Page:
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Trip Report South Africa, Kruger Another Day In The Park

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The air is still but already warm as I begin my second day at Kruger National Park. A light breakfast and it is time to hit some more unexplored roads.

As if trying to hide, an elephant stands behind a small tree along the highway just outside of the park. However, his huge flapping ears are a dead give away. Unlike most another animals in the park, the elephants do not camouflage very well.

Easily missed in a discussion about Kruger or safaris in general are birds. It is a mistake to not keep your eyes open for them. The park is filled with all kinds of them. In and out of trees or just hopping along the ground, the birds turn out to be enjoyable to watch.

One bird I am fortunate to spot is the Southern Ground Hornbill which is in the midst of a serious declining population. The Hornbill is on the park's Endangered Species List and visitors are encouraged to report their sightings.

Part of being able to find many of the unusual sightings in the park comes from the exchange of information with others also doing self drives. An approaching car slows down and I am told there is a family of lion cubs about a mile down the road. Although partially hidden behind blades of dying grass, the group can still be seen resting in the shade. I am sure a protective mother is somewhere around and keeping my distance is probably a good thing.

Is that a poor baby impala all alone? No, it's a steenbok that is often mistaken for one. Due to the almost correct assumption that it is dangerous to be alone in the wild, seeing a steenbok often initially draws the sympathy of most park visitors.

Another sometimes loner in the park is the wildebeest. However, when he is alone he has ulterior motives. He is looking for a date.

Even when you hang out in a group like Zebras, it's no guarantee that your back or rear end is covered. One zebra I spot still shows fresh evidence that this can be the case. I guess he is counting his lucky stripes and will have a life long scar to remember his good fortune, at least for now.

Circling buzzards tells me that I am near a fresh killing field but I am not fortunate to share their view of the kill. However, what I do find are the remains of some animals that have previously met their devastating fate here.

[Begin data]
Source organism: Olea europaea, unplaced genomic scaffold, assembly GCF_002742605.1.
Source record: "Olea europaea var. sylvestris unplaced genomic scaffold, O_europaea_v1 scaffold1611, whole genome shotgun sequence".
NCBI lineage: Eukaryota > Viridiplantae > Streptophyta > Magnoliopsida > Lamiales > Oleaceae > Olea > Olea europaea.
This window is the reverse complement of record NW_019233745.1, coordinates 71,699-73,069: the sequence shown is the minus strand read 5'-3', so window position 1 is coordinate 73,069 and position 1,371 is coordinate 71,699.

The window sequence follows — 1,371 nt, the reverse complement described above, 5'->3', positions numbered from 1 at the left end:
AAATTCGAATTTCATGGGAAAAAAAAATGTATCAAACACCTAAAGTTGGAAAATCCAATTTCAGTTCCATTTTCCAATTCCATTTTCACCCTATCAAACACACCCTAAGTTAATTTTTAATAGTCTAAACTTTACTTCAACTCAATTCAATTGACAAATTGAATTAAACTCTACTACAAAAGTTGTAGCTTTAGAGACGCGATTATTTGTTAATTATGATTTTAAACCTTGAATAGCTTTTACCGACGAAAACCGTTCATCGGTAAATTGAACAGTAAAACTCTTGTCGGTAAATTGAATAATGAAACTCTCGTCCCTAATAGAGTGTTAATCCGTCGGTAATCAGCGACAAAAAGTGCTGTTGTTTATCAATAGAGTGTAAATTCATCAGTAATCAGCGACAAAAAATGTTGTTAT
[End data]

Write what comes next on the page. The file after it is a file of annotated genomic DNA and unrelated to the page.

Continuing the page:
Nearby a loud buzzing fills the air, the source of which is known but unseen. Hidden among the trees are wild locusts that give me the feeling that I am on a table saw. Not the most comfortable feeling in the world but the clear blue skies and surrounding scenery makes the experience manageable.

Did you know that impalas play “Ring Around The Rosie”? I am just as surprise as you are as I watch a few of them chase each other around in circles as families of baboons could not be bothered to join in. Speaking of baboons, is there some reasons why they always seem so serious.

Spending sometime watching them I am glad to see it is only an adult thing as a couple of youngsters join in their own version of “Ring Around The Rosie”.

A stop on the highway as I make my way back towards Satara Lodge and discover that I am being watched by one of the ugliest birds I have ever seen. Unlike the steenbok or the wildebeest, it is easy to see why this guy is a loner.

I don't think he gets many dates and no doubt he is a big supporter if not The President of “The Beauty Is In The Eye Of The Beholder Fan Club”.

The sun begins to set as I arrive back at my bungalow and this evening it is a beautiful one across Kruger as it heads west. To catch and enjoy it, I go along the perimeter fence of the park and come across an almost scary surprise. A hyena with a gaping mouth filled with drool is casing along the fence. It passes by so quickly, I only manage to capture it in a flash.

This maybe the beginning of one hunt in the darkness of Kruger National Park.


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